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Genetic counseling: Ovarian Cancer

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Ovarian Cancer

ContractingEdit

  • Before we get started, I want to give you a chance to ask any questions or express any concerns that you may have.
  • What issues do you want to make sure we discuss? What do you want to gain from our session today?
  • Our plan:
    • talk about your medical history and diagnosis
    • discuss your family history in a little more detail
    • talk about the genetics of hereditary cancers
    • we'll explain what we see and discuss your risks
    • talk about genetic testing - what it tests, limitations
    • discuss ways for you to stay healthy

Medical HistoryEdit

  • Tell me how you got to this point. How was your ovarian cancer diagnosed?
  • Fill out intake with details.
  • Any other medical illnesses, surgeries, or hospitalizations?

Family HistoryEdit

  • Update pedigree with details. A pedigree is our "physical exam". Gives us clues as to whether the cancer is hereditary. It's important to know who has AND who doesn't have cancer.
    • Very specific questions about the cancer in different family members
    • Age at diagnosis
    • Current age & screening practices
    • Age at death & specific cause of death
    • Primary site of cancer (type, location, stage, laterality)
    • Metastasis or any new primary cancers
    • Methods of treatment/surgery
    • Any types of precancerous lesions
    • Ethnic background
    • Environmental exposures
    • Lifestyle issues (diet, exercise, stress)
    • Screening habits of "unaffected" relatives
    • Any other medical conditions that may be associated with cancer
    • any family hx of early heart attacks, blindness, deafness, birth defects, or multiple miscarriages

Cancer EpidemiologyEdit

  • Cancer is the uncontrolled growth of cells. All cancers are genetic, but not all are inherited. It is a multifactorial disorder, caused by both genetic and non-genetic factors.
  • Cancer is a very common disease. 1 in 2 men and 1 in 3 women will develop some form of cancer in their lifetimes. The most common cancer sites are lung, breast, prostate, and colon.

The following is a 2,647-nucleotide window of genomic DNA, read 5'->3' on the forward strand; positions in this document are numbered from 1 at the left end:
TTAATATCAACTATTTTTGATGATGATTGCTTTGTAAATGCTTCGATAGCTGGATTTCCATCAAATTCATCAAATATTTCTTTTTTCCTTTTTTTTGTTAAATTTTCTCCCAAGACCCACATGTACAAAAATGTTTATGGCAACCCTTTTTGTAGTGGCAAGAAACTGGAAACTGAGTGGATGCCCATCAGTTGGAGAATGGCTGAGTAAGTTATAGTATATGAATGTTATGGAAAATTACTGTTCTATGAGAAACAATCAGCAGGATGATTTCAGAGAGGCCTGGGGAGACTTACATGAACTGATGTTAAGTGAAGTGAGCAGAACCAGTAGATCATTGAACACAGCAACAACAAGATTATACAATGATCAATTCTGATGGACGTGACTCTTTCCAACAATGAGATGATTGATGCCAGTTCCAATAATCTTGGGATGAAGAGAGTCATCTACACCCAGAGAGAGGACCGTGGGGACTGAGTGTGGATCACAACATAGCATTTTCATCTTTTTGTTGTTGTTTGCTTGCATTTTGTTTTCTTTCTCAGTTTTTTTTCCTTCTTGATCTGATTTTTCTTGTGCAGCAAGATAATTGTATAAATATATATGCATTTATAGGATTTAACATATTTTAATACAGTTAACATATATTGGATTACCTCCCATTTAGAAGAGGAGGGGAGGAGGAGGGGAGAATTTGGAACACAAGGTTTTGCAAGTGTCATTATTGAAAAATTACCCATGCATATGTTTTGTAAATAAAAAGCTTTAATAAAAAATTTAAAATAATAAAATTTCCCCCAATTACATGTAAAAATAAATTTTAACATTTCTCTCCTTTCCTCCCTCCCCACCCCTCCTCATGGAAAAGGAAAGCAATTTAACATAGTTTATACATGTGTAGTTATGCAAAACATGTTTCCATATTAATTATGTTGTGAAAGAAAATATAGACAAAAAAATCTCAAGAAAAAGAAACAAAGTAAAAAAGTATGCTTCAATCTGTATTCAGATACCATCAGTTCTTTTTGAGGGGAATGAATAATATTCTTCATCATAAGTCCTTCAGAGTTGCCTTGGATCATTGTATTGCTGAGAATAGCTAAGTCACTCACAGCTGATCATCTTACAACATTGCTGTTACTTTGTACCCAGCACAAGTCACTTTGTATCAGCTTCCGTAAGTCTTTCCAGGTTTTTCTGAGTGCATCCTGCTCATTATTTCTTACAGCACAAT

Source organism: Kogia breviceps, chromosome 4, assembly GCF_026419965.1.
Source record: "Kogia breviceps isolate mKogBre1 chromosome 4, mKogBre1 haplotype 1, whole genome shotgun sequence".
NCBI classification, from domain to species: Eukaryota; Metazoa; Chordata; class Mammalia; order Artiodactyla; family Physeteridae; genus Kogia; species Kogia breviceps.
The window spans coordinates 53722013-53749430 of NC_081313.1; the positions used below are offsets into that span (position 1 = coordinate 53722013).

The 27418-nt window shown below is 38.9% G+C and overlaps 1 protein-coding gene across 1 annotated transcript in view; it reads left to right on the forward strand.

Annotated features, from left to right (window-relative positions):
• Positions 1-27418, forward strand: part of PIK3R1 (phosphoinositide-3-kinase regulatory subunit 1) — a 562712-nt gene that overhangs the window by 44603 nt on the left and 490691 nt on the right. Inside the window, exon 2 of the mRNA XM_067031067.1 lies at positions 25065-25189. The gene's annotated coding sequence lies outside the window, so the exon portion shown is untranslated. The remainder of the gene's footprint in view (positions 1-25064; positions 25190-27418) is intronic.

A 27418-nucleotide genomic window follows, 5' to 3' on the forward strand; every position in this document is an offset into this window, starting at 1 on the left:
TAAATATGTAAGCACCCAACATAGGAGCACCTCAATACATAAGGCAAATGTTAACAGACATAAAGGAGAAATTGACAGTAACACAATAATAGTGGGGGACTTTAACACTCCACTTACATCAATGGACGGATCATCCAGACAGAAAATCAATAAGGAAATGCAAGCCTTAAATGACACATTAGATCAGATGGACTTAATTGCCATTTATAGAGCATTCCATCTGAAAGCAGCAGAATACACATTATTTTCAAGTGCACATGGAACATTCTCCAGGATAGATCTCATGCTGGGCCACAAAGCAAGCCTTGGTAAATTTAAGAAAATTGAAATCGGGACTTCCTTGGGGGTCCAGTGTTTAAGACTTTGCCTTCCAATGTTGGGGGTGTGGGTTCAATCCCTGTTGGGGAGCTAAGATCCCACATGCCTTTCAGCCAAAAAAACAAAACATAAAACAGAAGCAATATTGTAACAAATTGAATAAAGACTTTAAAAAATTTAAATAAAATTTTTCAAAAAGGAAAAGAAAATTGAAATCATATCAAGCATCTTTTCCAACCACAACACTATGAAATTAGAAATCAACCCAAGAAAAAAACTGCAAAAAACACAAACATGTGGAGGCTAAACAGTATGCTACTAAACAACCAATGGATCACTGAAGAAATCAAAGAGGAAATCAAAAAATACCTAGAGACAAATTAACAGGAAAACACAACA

• In the U.S., 1 in 55 women will develop ovarian cancer (1.8% lifetime risk)
    • 5-10% of all ovarian cancer is hereditary (meaning that it runs in families)
    • 90% of this is caused by a BRCA1 or BRCA2 mutation
  • In the U.S., 1 in 8 women will develop breast cancer over their lifetimes.
    • Average age of developing cancer is 62 (2/3 of the women will be over 55)
    • 5-10% of all breast cancer is hereditary. Of this, 2/3 (66%) of it is due to a BRCA1 or BRCA2 mutation
    • This gene is the link between breast and ovarian cancer.

Red FlagsEdit

  • How do we know when a cancer is hereditary? We look for clues (red flags).
  • What makes us suspicious:
    • more than one generation affected
    • multiple close relatives affected on the same side of the family
    • early age of onset (before 50)
    • bilateral cancer or more than one type of cancer in the same person
    • rare or unusual cancers

Genes and ChromosomesEdit

  • Hereditary cancers are caused by a change in a specific gene that is passed on

through a family

    • Genes are made of DNA. They have all the instructions for how our bodies grow and develop.
    • When there is a change in a gene, it causes the cell to not work properly, so it can grow out of control and become cancerous.
  • Genes are packaged on chromosomes. Chromosomes come in pairs, and we inherit one from mom and one from dad.
  • This gene is autosomal dominant, so only need one copy of it to inherit a higher risk of cancer. There is a 50% chance of getting it from our parents. If we carry the gene, then we have a 50% chance of passing it on.

NotesEdit

The information in this outline was last updated in 2002.



This material has been imported fom the wikibook "Genetic counseling"[ http://en.wikibooks.org/wiki/Genetic_counseling] under the GNU Free Documentation License.

Heckert GNU white Permission is granted to copy, distribute and/or modify this document under the terms of the GNU Free Documentation License, Version 1.2 or any later version published by the Free Software Foundation; with no Invariant Sections, no Front-Cover Texts, and no Back-Cover Texts. A copy of the license is included in the section entitled "GNU Free Documentation License."

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